Markets need to heed the lessons from the 1970s


It is, by now, a familiar statistic, but one that retains its ability to shock: more than $13tn of government bonds are trading at negative yields. But while this may strike many as unnatural, it is not unprecedented. In the Great Inflation of the 1970s real interest rates were extremely low or negative across much of the developed world. A comparison between events in that earlier period with today’s seemingly freakish financial conditions contains several clues as to what may go wrong with monetary policy now.

The high inflation of the 1970s was essentially the result of the monetary dislocation that followed the breakdown of the Bretton Woods semi-fixed exchange rate system. Instead of a search for yield or a retreat into government paper, investors fled from supposedly safe assets such as fixed-interest IOUs into real assets such as property. The value of land, bricks and mortar ballooned in response to excessive money and credit expansion. A property-based financial crisis ensued, most notably in the UK, where the Bank of England had to organise a lifeboat operation to rescue fringe banks.

The losers, as is the case today, were the system’s creditors. But they lost a great deal more in the 1970s because as well as suffering from a lack of real income, soaring inflation severely eroded the value of their “safe” assets. Those investors who nonetheless stayed in fixed-income markets had their revenge. Under Paul Volcker the Federal Reserve in the 1980s tightened policy and bond markets offered unusually high real interest rates for a protracted period because it took so long for policy credibility to return.

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One important difference today is that measures of the “natural” rate of interest consistent with normal economic conditions have been moving downwards for years. That helps explain another novelty, which is that some central banks have been running negative policy rates for sustained periods. The extreme case is the Swiss National Bank, which is a victim of the European Central Bank’s recent easing rhetoric. The SNB finds itself in the awkward position of having to choose between allowing the Swiss franc to appreciate to levels that tighten financial conditions while heavily penalising Swiss exporters, or cutting a policy rate that already stands at minus 0.75 per cent. The latter move could attract the ire of Donald Trump.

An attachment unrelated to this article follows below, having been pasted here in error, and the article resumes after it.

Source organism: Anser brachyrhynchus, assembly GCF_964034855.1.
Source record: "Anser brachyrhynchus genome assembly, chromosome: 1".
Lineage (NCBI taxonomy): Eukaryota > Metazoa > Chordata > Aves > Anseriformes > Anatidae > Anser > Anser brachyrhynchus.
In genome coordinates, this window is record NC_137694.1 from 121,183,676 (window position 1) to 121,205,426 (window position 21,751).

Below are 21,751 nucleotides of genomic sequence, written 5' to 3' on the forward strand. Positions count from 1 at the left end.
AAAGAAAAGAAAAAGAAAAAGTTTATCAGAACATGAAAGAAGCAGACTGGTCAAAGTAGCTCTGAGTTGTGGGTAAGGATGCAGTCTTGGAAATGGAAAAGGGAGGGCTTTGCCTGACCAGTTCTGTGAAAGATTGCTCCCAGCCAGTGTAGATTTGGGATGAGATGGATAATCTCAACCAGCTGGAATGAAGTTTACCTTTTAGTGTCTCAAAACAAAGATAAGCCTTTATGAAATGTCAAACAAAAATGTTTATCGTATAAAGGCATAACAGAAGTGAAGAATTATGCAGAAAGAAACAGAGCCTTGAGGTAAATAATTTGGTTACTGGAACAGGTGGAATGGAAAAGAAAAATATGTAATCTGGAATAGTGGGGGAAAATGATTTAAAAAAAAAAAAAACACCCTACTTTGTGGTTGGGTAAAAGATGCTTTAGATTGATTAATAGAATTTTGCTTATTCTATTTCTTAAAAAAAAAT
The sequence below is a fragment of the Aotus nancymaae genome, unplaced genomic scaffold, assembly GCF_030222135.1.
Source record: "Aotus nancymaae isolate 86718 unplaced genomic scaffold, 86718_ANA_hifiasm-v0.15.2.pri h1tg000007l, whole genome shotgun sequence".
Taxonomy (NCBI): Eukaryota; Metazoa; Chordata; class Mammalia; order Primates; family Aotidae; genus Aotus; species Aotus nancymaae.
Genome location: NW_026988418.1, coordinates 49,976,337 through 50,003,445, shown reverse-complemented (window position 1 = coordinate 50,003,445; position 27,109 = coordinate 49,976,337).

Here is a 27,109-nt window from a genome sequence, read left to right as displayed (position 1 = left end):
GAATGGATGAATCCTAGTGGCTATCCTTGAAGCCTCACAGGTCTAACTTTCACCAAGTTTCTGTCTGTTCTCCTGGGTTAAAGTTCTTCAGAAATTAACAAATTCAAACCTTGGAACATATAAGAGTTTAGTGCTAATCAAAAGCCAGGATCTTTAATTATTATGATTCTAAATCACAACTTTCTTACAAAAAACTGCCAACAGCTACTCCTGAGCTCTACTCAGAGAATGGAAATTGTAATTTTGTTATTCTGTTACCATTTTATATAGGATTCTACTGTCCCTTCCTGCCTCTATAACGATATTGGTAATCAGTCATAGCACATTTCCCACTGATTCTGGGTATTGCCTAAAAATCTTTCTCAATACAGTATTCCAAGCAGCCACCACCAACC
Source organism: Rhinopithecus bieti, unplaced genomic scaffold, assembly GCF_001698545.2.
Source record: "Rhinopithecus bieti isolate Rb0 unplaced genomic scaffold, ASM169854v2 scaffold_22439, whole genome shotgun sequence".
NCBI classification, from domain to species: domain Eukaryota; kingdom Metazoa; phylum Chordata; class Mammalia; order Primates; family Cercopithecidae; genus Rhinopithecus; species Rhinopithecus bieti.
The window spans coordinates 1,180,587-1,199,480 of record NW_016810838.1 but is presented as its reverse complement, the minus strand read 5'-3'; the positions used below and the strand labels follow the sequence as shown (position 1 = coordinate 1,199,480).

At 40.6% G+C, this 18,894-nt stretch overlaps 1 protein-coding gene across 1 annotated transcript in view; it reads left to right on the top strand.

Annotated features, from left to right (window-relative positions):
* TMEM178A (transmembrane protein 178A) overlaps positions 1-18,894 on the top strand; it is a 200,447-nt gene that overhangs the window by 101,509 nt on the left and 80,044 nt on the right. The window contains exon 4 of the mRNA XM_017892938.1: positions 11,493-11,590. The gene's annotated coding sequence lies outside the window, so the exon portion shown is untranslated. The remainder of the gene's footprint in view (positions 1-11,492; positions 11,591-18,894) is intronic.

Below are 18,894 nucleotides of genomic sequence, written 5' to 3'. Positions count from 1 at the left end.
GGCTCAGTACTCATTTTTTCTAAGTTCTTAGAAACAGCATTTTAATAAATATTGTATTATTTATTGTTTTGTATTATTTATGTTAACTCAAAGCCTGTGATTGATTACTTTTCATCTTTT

Since the great financial crisis, central bankers in advanced countries have also preferred to err on the side of easing. The Fed, for example, is widely expected to cut its policy rate next week, despite the economy chugging along tolerably well, inflation being close to target and unemployment near its lowest level for 50 years.

The doves on the Federal Open Market Committee claim to worry about a global slowdown because of the trade war. That is something that was not much of a concern in Mr Volcker’s day, when the US was a less open economy and China appeared to be of little economic importance. In its anti-inflationary zeal, by contrast, the Volcker Fed actually drained the world of liquidity and dramatically slowed the global economy.

Perhaps the most important difference between negative real rates in the 1970s and today relates to moral hazard. That is, current interest rates create an illusion of debt sustainability because it is so easy for governments, companies and households to service debt. Yet the debt has increased considerably since the financial crisis, reaching 245 per cent of world gross domestic product last year.

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The difficulty for central banks is that, if inflation returns, it may prove impossible to damp down a rising price level without creating a financial crisis as debtors confront higher borrowing costs. Inertia may therefore triumph. Yet debt cannot accumulate forever. Such is the complacency on this score that the seeds of both financial instability and renewed inflation are probably being sown now.

That is not to say that the game is up for equity investors this year. If the Fed cuts the policy rate as expected it will be perceived as confirming the start of another round of monetary easing, more searching for yield and the possibility that stocks will reach further record highs. Supporting that hypothesis: survey evidence that fund managers are extremely underweight in equities, a point that tallies with a recent fall in US Treasury yields that was clearly driven by risk aversion.

Any uplift in equities may, of course, be interspersed with stomach-churning gyrations arising from the Trump trade war. But a benign short-term policy environment means that the music plays on for now.

john.plender@ft.com



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